The Iron Trial: Review

The Iron Trial: ReviewThe Iron Trial by Cassandra Clare, Holly Black
Series: Magisterium #1
Published by Scholastic on September 9, 2014
Genres: fantasy
Pages: 295 pages
Format: ARC
Source: Publisher
Amazon • Indiebound • Barnes & Noble • Goodreads


Most kids would do anything to pass the Iron Trial.

Not Callum Hunt. He wants to fail.

All his life, Call has been warned by his father to stay away from magic. If he succeeds at the Iron Trial and is admitted into the Magisterium, he is sure it can mean only bad things for him.

So he tries to do his best to do his worst- and fails at failing.

Now the Magisterium awaits him. It’s a place that’s both sensational and sinister, with dark ties to his past and a twisty path to his future.

The Iron Trial is just the beginning, for the biggest test is still to come . . .

From the remarkable imaginations of bestselling authors Holly Black and Cassandra Clare comes a heart-stopping, mind-blowing, pulse-pounding plunge into the magical unknown.

This book. This book! I don’t even know what to say. That I loved it? That I can’t believe I have to wait a year to read the next one? All of the above. The Iron Trial is a perfect blend of fantasy, humor, and a great cast of characters. You’ll think you know the twist at the end, but you will be wrong. Oh, so wrong.

This is a collaboration between Holly Black and Cassandra Clare, longtime friends and authors that I love. Holly Black has a penchant for the darker side of fantasy and writes the most interesting flawed characters. Cassandra Clare’s series The Mortal Instruments and The Infernal Devices is set in an immersive, original fantasy world and is filled with snarky humor. The Iron Trial is the product of the best parts of both their writing styles, that when put together creates something wholly original and wonderful.

The story is about Callum Hunt. His mother was killed in a war between mages and the evil Enemy of Death, and now his father is against magic of any kind. He tells Call he has to fail the Iron Trial, which is basically the entrance exam to magical school, or death will certainly be imminent. Needless to say, this does not happen. Call does get accepted into the Magisterium, and that’s where the adventure truly begins.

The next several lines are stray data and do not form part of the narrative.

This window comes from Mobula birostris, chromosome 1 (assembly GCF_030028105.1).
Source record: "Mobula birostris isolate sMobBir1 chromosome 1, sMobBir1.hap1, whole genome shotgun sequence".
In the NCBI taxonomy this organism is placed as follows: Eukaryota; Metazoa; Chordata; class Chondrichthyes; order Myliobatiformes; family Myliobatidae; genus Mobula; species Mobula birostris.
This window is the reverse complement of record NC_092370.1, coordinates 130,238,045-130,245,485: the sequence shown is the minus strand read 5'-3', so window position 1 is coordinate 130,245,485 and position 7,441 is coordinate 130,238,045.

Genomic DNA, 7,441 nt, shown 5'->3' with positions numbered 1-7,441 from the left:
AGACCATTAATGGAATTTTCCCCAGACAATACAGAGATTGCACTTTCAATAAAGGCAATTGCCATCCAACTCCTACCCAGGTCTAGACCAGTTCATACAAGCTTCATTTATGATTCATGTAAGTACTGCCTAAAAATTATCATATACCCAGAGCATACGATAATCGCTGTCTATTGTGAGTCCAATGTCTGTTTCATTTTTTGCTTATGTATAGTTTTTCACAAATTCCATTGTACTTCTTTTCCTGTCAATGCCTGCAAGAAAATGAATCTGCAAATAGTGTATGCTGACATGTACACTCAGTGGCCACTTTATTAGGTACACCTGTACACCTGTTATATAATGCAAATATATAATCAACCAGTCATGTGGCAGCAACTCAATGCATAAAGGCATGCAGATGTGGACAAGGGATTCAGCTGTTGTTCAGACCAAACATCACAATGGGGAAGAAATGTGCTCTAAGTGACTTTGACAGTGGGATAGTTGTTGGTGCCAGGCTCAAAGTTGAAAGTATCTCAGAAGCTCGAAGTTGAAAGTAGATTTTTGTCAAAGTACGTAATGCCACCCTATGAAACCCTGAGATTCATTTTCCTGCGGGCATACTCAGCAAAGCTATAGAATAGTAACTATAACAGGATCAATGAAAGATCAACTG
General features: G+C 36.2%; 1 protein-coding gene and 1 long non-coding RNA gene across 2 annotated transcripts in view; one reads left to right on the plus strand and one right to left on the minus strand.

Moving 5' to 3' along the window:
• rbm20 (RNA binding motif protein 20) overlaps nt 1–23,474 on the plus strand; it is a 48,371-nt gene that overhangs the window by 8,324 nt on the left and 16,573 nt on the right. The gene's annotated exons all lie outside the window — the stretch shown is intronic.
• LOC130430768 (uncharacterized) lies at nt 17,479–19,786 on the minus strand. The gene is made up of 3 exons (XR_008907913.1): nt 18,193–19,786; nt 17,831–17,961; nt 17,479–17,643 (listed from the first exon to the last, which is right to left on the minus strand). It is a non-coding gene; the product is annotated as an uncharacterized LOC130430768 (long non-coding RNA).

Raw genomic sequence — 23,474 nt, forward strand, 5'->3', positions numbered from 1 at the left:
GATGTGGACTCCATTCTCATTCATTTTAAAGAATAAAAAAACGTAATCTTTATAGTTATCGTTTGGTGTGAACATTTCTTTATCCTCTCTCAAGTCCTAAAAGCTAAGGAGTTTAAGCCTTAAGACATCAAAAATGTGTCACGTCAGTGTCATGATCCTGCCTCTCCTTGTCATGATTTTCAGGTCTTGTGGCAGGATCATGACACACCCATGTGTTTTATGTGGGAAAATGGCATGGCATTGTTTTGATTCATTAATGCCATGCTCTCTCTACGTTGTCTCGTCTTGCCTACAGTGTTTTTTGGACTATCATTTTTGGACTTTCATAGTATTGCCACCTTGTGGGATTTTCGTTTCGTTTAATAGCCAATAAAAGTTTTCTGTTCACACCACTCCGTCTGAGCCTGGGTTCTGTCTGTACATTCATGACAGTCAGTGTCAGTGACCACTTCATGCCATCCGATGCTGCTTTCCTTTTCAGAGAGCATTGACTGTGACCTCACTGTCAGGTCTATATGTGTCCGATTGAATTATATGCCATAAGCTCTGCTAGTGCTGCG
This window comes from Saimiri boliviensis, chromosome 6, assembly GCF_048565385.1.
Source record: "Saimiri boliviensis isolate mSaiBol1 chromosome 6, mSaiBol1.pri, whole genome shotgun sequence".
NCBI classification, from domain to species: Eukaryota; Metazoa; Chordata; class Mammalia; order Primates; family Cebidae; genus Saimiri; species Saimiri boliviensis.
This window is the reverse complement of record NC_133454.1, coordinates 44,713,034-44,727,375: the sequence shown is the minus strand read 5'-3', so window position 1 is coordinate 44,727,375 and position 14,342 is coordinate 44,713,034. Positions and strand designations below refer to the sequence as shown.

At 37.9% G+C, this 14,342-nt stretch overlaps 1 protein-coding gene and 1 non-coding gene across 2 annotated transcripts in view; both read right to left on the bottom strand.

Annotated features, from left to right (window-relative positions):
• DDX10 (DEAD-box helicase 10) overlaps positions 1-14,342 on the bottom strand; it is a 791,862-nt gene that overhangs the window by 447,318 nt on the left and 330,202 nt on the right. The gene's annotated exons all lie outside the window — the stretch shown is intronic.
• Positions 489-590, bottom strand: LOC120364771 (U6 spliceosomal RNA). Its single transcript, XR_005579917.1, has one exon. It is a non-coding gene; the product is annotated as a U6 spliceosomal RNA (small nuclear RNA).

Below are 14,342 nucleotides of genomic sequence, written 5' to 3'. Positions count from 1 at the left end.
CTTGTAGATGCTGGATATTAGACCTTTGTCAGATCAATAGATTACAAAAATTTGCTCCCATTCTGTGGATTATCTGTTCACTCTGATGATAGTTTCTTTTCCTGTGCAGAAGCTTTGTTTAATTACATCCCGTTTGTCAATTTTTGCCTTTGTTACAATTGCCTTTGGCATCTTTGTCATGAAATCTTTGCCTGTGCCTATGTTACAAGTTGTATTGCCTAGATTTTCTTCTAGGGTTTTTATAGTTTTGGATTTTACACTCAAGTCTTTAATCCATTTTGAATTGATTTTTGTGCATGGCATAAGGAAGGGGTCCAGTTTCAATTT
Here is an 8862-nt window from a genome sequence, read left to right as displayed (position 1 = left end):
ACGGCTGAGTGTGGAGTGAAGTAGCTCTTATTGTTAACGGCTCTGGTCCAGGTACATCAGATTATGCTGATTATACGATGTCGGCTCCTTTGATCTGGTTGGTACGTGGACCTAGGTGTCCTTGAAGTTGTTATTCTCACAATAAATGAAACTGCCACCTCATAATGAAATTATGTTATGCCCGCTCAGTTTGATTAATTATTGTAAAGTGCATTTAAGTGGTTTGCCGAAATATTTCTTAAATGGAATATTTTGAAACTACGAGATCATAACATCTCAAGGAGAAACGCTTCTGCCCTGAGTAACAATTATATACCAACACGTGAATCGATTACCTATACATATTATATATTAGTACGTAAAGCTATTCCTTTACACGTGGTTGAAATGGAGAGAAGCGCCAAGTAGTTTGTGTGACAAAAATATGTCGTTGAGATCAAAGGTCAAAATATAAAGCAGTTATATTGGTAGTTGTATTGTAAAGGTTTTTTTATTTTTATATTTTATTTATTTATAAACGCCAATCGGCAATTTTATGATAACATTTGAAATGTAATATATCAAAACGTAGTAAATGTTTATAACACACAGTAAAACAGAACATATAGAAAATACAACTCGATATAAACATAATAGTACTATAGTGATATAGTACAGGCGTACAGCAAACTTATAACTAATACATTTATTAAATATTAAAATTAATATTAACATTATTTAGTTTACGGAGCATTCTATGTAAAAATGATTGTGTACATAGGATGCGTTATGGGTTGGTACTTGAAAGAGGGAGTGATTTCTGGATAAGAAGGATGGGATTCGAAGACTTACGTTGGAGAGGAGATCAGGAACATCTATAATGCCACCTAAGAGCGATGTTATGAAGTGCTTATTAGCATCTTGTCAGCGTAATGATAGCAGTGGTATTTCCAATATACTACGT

Call is an angry, angry kid. He is physically handicapped and constantly picked on. He lets pride get the best of him a lot of the time, and he responds to serious situations with snarky, inappropriate comments. I loved Call because he is not always likable. You understand and sympathize with his situation, but he definitely handles some things the wrong way. He grows a lot over the course of the story, from a very guarded person to someone who would do anything for his friends, but still fails a lot. After all, he is only twelve.

I was actually very surprised to see that all the younger characters acted believably like kids their age would. The supporting characters were all unique and interesting. In my opinion a great fantasy series depends on a large cast of characters we care about, and this one delivers. From Callum’s fellow apprentices, Tamara and Aaron, to his father to even the magical creatures, everybody introduced has their own personality. There was no point where I was mixing people up or forgetting who someone was. Even the smallest character stood out.

The humor was another thing I loved about this book. It’s very present in the dialogue and in the way Call thinks and I found it hilarious. It was a great way at bringing levity to some pretty heavy stuff going on with the characters and it almost never seemed out of place to me. I love humor when it is well-done and this was definitely well-done.

Overall, I really loved this book. Five stars, and I don’t give five stars a lot of the time. It is a great introduction to a new world, features a large cast of characters that I instantly fell in love with, and ends on a reveal I don’t think anyone will see coming. You will finish this book and be dying to talk to somebody, anybody about this ending. I know I am. So, go read it so we can all talk about it!

An advance copy was provided by the publisher for this review.

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